The interior courtyard features the most extensive rockery in the China Garden, highlighting the four seasons of the year. Upon entering the Ge Garden, visitors see an array of stones and early flowering plants signifying spring. The path leads them to another rockery whose colors and plants symbolize summer. In the northeastern portion of the courtyard, red, orange and yellow boulders adorned with autumn foliage represent fall. Visitors end their journey in front of the winter rockeries and a wall with strategically placed round, open windows allow for the sound of winter winds to be heard.
Embracing Mountain Building
The Embracing Mountain Building is the largest structure and the only two-story building in the China Garden. It has facilities on the lower level for meetings, seminars, lectures and banquets. The upper level is an area for exhibitions of Chinese arts and crafts.
Agreeable Rain Pavilion
A Qing-style building that lies in the heart of the Ge Garden, the Agreeable Rain Pavilion is furnished with traditional Ming and Qing dynasty furnishings typical of a Chinese living room. The main theme of the interior will focus on bamboo culture. The furniture is complimented with various works of art, such as scrolls, paintings and viewing stones.
Ventilated House Leaking Moonlight
The Ventilated House Leaking Moonlight is a charming building and a central feature of the winter portion of the Ge Garden. Here visitors can hear the sound of the wind and, on certain evenings, view moonbeams filtering through the portals in the wall. Inside, the furniture is adorned with bamboo motif or engravings. Painted screens with poems and phrases as well as handicrafts made from bamboo hang on the walls.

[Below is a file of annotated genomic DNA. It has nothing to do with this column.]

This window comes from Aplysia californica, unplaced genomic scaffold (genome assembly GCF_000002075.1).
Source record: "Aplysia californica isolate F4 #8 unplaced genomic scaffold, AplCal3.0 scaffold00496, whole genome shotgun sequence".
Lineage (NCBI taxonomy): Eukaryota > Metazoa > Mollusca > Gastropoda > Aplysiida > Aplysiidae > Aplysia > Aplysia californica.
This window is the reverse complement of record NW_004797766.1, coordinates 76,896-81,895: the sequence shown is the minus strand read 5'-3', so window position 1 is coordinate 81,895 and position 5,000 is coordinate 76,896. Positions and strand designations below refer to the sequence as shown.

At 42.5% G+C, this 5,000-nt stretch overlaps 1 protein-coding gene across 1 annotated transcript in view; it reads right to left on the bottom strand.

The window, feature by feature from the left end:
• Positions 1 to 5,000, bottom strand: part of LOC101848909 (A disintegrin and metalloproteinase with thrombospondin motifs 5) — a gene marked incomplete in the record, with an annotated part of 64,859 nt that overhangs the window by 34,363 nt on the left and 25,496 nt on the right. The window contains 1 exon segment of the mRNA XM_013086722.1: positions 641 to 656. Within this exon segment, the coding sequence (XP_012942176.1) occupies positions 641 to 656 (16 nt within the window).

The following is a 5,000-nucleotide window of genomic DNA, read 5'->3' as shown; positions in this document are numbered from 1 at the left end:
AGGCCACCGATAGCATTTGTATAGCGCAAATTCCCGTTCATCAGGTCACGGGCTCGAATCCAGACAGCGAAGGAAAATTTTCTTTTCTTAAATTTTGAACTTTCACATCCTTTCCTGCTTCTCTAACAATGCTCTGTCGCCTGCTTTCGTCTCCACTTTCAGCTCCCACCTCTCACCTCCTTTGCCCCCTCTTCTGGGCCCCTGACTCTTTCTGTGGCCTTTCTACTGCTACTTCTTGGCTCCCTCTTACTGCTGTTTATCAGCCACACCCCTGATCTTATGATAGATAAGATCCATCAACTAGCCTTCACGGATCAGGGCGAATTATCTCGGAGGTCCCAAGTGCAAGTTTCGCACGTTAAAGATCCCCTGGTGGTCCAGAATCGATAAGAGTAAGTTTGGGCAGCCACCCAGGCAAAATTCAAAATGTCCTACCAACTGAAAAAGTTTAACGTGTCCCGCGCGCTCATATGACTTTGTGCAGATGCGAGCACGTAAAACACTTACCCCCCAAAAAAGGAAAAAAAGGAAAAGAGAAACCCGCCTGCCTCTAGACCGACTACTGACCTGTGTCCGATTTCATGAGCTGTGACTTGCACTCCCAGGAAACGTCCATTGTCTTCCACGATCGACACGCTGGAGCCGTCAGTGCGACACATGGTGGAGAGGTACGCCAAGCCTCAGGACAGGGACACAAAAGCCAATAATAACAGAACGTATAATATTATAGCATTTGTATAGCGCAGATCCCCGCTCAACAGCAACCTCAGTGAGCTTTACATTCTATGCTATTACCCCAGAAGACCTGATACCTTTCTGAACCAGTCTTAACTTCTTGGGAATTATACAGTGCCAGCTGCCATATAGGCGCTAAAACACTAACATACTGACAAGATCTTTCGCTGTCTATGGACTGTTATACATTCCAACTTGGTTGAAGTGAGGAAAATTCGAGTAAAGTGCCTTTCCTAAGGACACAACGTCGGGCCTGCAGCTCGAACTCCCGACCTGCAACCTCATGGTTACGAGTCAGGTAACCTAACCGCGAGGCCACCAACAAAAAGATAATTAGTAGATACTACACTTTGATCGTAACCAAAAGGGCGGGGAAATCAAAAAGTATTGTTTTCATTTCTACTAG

Stroking Cloud Pavilion
In the northeastern part of the Garden, the open-air Stroking Cloud Pavilion rests on top of the extensive summer rockery. Its commanding view of the entire area and all of the buildings gives visitors the feeling of floating above the China Garden.
Soft Ripples Pavilion
A traditional six-sided, open-air pavilion at the base of the summer rockery, the Soft Ripples Pavilion is designed for rest and introspection. Visitors have clear views of the Embracing Mountain Building, the Agreeable Rain Pavilion and the Four Seasons Pool.
Finding Phases Corridor
Location for a gift shop offering souvenirs and books about Chinese gardens, plants, arts and culture.
The Crane Pavilion is an open-air pavilion that sits at the top of the massive spring rockery in the northwestern portion of the Ge Garden. Visitors can look out over the rockery and small pool to view the Agreeable Rain Pavilion and the Finding Phases Corridor.